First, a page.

Nicki: It would be interesting… I guess if it were me. I mean, you had a vasectomy, knowing what your testosterone levels are now. I think if you’re going into it with really robust levels, then maybe if I were male, I’d be like, okay, maybe that’s… I’m starting with really robust levels and I know there’s some chance of it dropping some amount, but I’m okay with that because of where I’m starting. But if you’re a man who’s starting with mediocre levels and there’s that risk, that might be kind of a way to gauge it. Because I know talking to Kirk Parsley, there have been so many people in the military who go through these just hellacious training and getting deployed and sleep and stress and all of this, and they’re testosterone goes to shit. Super, super low. And so again, that’s probably, it just depends on where you are in the spectrum when you’re making this decision. I think if you were pretty low or even average or slightly below average, you’d have to decide if that was a risk you were worth willing to take.
Robb: Well, and at a minimum checking levels before, and then checking afterwards so that there are things like enclomaphine and whatnot, which can help boost endogenous production. So could look into some things like that. But I think just having a benchmark is smart. Both of the actual levels and just kind of clinically how you look, feel and perform and all that. So not a lot to offer there, apologies. But it seems like there’s a signal there. But I don’t know. I don’t know. I’ve also seen probably more information saying, nothing to be concerned about here, than the other. Yeah.
Nicki: Okay. I think that’s a wrap for this episode. I’m trying to think if there’s any other closing comments.
Robb: Just circling back, I really do encourage people to read up about that gain of function research and folks should be hopping mad about that. And this should be something that, the few people that pull this card that we’re going to learn something in this process that’s going to help us later. No. The risk reward profile is not there.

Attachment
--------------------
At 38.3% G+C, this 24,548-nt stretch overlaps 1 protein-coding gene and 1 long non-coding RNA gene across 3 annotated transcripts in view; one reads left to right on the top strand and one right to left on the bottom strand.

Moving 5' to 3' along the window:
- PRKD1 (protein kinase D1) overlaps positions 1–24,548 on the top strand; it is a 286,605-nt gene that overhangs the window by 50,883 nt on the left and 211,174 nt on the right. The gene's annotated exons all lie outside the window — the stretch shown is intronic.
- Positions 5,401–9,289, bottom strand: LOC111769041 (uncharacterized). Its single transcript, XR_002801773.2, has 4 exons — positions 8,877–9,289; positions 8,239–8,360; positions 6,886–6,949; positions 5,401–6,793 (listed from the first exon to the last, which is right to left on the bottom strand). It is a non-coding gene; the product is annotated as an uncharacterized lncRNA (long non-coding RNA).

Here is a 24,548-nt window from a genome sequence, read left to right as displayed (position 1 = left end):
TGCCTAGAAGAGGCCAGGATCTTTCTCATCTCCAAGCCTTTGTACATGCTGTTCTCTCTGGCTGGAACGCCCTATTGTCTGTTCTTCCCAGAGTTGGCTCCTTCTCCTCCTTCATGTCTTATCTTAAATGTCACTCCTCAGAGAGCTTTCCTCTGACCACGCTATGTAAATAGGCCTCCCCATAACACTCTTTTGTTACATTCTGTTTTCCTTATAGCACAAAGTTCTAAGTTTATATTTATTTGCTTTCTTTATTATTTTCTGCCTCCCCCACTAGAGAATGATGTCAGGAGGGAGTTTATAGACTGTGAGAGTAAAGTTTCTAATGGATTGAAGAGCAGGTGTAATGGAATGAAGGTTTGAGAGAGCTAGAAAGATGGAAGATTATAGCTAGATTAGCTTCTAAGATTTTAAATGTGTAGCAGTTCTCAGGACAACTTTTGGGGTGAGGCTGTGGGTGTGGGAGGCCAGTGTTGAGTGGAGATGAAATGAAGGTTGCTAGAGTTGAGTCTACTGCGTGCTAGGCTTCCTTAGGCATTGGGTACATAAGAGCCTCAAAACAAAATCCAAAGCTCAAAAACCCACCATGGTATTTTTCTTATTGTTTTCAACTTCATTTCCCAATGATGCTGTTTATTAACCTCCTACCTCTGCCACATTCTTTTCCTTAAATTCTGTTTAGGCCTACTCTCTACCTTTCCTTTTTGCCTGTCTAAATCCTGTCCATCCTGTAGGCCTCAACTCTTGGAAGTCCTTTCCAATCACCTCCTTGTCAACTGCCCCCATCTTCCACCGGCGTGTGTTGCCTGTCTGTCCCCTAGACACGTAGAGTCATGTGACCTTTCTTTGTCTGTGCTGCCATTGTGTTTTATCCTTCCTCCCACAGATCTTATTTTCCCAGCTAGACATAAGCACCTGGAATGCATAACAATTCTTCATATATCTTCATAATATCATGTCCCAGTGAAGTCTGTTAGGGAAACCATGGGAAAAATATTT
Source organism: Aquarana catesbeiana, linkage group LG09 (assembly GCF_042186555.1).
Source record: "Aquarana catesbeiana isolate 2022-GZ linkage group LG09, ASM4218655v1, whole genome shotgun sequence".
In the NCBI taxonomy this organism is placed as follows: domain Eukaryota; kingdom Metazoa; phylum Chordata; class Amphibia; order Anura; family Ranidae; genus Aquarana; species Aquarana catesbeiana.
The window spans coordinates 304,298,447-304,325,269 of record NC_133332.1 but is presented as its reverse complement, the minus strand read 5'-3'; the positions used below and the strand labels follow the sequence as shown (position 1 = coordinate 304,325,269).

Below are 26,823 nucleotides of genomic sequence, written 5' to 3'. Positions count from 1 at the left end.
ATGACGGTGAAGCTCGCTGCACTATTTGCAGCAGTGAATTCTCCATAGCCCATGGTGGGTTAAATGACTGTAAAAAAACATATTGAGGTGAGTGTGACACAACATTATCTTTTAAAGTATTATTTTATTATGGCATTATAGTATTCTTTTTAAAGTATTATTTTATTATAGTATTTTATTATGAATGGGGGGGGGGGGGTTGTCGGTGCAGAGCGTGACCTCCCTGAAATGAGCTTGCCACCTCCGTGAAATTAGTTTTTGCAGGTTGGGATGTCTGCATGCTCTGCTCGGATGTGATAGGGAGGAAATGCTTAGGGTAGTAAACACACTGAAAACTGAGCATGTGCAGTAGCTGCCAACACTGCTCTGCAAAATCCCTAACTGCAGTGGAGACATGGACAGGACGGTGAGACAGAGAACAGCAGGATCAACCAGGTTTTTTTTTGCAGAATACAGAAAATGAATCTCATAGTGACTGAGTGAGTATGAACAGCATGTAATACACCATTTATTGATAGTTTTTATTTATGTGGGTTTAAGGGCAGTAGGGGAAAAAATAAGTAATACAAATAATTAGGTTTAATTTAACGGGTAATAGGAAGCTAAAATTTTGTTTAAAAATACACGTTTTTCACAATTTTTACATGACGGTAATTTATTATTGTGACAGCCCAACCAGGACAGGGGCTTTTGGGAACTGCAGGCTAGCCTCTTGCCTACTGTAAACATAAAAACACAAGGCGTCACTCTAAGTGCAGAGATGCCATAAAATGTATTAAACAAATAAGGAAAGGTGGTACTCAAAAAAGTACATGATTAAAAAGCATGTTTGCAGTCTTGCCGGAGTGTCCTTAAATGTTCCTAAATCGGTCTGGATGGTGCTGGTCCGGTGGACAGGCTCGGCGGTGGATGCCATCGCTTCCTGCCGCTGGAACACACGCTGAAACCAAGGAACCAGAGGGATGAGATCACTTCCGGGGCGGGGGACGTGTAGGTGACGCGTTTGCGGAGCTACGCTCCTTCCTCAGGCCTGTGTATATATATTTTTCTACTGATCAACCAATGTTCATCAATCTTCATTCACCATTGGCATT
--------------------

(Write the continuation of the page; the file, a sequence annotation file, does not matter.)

Nicki: Well, you were telling me something that Brett and Heather had shared with regards to the current pandemic. People were saying, claiming that there was gain of function research happening in the Wuhan Institute and that people were like-
Robb: That is a great point.
Nicki: … It wasn’t gain of function, but if it was-
Robb: It didn’t help us.
Nicki: It didn’t help us. If the idea was to be able to understand so we could get ahead of something, that didn’t come to pass.
Robb: Right. At best, there was a claim that we were able to sequence this thing overnight and then in a weekend start spinning up production of vaccines, which seems super dubious to me, but that’s a whole other topic. But it clearly didn’t avoid this thing. And look how much time it took, even. It was two, two and a half years before they started saying, “Hey, we’re going to tweak the boosters to match omicron.” Okay. It’s just the logical breakdown there. And also just systematically where this thing fails in so many ways, it’s just incredible. Again, this is where I really do need to collect my thoughts, but do it in a way that doesn’t get me outright canceled because it just makes me so angry. But I really do encourage people to dig into this and this is something that we need to, among the many other things that we’re concerned with in the world, but I do think that this is a big deal.
Nicki: Okay. Well folks, thank you for tuning in to another episode of the Healthy Rebellion Radio. Remember to check out our show sponsor element for all your electrolyte needs, and you can find those at drink L-M-N-T dot com slash Robb. And hope you all enjoy the weekend. We’re potentially getting some snow. Not sure how much it will stick. Also turning 45-
Robb: And that will stick.
Nicki: That will stick. Anyway, have a wonderful weekend everyone. We’ll catch you next week.
Robb: Bye, everybody.